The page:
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Think you've decided on a name? Check out where it ranks on the official list of the most popular baby names first.

I never knew that some countries regulate baby names!

(26 Posts)
SESthebrave Sat 02-Feb-13 18:12:03

See here

With all the discussions that go on here about names are there any suggestions for MN regulations for baby names? Posters could check that list first before asking further opinions wink

How about:
- check the popular baby names for last year and eliminate the top 10 from last year
- do not give your child a first name that is the same as their surname
(I went to school with a poor guy called Morgan Morgan!)
- no naming your child after your/ your DP's favourite football team
- if you do have a name that you love and really want to use, don't bother asking. Just use it!

Any others?

Startail Fri 22-Mar-13 23:07:14

Trouble with top 10 rule is DD2 is probably top ten for her year, but not the year before.

She was meant to be far rarer than DD1. She isn't.

elQuintoConyo Fri 22-Mar-13 22:58:49

They used to regulate in Spain until relatively recently. My friend Maribel who's 40 had to have 'Maria Isabel' on her birth certificate as her name didn't legally exist, even though there are plenty of Maribels around.

SecondhandRose Fri 22-Mar-13 22:49:46

The only problem with names that once appeared unfashionable rapidly come in to fashion, shoot up the lists and all of a sudden your unusual name is number one grrrrrrr.

WafflyVersatile Fri 22-Mar-13 22:45:06

My old Spanish Spanish teacher was called Chloe. Her dad threatened not to call her anything if they insisted he couldn't have Chloe which they had been trying to do.

NadiaWadia Fri 22-Mar-13 05:08:44

Nullius - I feel sorry for German parents then, that's bureaucracy gone mad!

People have to be allowed to make their own free choices, although Gollum, Humpty Dumpty etc are obviously going too far!

As time goes on, new names gradually enter the language. If this kind of rigid system had been stuck to for a few hundred years, we would only have a handful of names to choose from. As for names having to come from your own culture, how silly, many of our most popular and classic names come from the bible, so originally Hebrew and not even European (Elizabeth, Daniel, Hannah, Benjamin, etc, etc.)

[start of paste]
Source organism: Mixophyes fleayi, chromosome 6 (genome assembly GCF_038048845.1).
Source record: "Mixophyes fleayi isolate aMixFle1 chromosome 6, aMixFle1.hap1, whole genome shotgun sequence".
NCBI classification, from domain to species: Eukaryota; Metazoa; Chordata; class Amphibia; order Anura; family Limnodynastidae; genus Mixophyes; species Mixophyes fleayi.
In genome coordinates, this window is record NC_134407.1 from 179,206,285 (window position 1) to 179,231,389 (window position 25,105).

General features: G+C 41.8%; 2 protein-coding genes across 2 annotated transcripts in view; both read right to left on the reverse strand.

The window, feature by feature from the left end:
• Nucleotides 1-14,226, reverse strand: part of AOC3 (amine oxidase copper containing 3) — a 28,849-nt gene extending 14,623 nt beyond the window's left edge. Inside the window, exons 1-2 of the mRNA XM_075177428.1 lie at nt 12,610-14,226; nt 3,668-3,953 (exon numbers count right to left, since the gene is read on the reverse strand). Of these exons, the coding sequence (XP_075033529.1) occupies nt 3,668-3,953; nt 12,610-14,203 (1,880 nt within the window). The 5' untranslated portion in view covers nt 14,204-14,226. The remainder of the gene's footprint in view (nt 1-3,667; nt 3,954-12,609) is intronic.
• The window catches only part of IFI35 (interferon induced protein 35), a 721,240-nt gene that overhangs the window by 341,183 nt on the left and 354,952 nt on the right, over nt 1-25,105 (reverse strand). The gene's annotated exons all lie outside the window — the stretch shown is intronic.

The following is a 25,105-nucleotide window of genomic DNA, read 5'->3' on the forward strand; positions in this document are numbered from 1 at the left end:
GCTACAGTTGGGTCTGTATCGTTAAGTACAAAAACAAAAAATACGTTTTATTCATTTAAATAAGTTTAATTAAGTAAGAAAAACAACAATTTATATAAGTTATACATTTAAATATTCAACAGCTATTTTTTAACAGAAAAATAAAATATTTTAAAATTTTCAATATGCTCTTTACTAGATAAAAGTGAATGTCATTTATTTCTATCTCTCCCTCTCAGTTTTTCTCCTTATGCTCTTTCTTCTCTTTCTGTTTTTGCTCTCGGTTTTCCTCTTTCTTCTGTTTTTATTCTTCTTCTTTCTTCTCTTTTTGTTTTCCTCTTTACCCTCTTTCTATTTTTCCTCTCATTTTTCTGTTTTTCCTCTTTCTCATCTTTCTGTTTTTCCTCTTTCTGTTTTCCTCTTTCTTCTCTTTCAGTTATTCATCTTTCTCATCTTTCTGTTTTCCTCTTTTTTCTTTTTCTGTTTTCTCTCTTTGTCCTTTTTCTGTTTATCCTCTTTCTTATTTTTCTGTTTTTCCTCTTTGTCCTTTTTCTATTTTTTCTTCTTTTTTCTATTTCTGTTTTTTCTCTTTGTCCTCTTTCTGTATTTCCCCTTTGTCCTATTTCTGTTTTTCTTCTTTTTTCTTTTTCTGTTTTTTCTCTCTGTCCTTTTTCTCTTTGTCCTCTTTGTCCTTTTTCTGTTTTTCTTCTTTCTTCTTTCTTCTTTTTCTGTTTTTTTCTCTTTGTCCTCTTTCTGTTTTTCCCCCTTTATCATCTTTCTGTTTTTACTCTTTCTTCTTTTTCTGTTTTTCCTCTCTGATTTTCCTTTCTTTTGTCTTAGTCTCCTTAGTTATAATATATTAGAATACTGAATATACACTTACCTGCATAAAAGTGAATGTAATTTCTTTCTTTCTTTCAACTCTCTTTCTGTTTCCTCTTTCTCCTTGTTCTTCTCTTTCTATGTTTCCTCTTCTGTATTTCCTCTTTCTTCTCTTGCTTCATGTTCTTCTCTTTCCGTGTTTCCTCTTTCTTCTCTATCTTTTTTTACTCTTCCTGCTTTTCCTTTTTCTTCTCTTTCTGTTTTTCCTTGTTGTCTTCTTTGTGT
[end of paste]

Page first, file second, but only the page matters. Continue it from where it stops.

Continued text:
shoobidoo Tue 19-Mar-13 10:00:55

"what's so bad about choosing something in the top 10?"

Because it often defeats the purpose of naming someone/something! I know at least 10 adult Steves (including 2 Steve Smiths!) that it can sometimes get a little confusing.

There are SO many names to choose from, especially outside the top 100, that it is a shame not to make use of them! Makes life not only easier but more interesting too smile.

flowerygirl Sun 17-Mar-13 12:59:04

It's funny people mention not Iris as it's a body part, I always think of the flower!

Definitely no made up spellings, drives me mad! I know a Jorja and Harvee.

NulliusInBlurba Sun 03-Feb-13 16:59:25

I believe the rules in Germany are that the name has to be:

- already in existence as a name, and demonstrably so in your home culture. So the registrar would be more tolerant of us calling our DC an Irish name than a German family with no Irish connections, IYSWIM. This actually happened to us - DD1 has a classical first name which is pretty universal in Western Europe but we chose something Irish as her middle name. We also took along an Irish book of names where it was listed, but in the end the registrar didn't need to see it - the fact that we were not German was enough 'evidence'. However, we later met a German couple whose DD had the same two names, but in reverse order (the Irish name first and universal name second), and the registrar had raised merry hell before finally allowing it. The registrars tend to be quite wary of being accused of racism so are MUCH more generous with non Germans.
- appropriate for the gender of that child So you wouldn't be allowed to call your DD Johannes or Thomas, for instance. There are a few German names which are traditionally used for both sexes, such as Gerrit, so the 'commonly used name' argument seems to trump the 'need' for not causing gender confusion.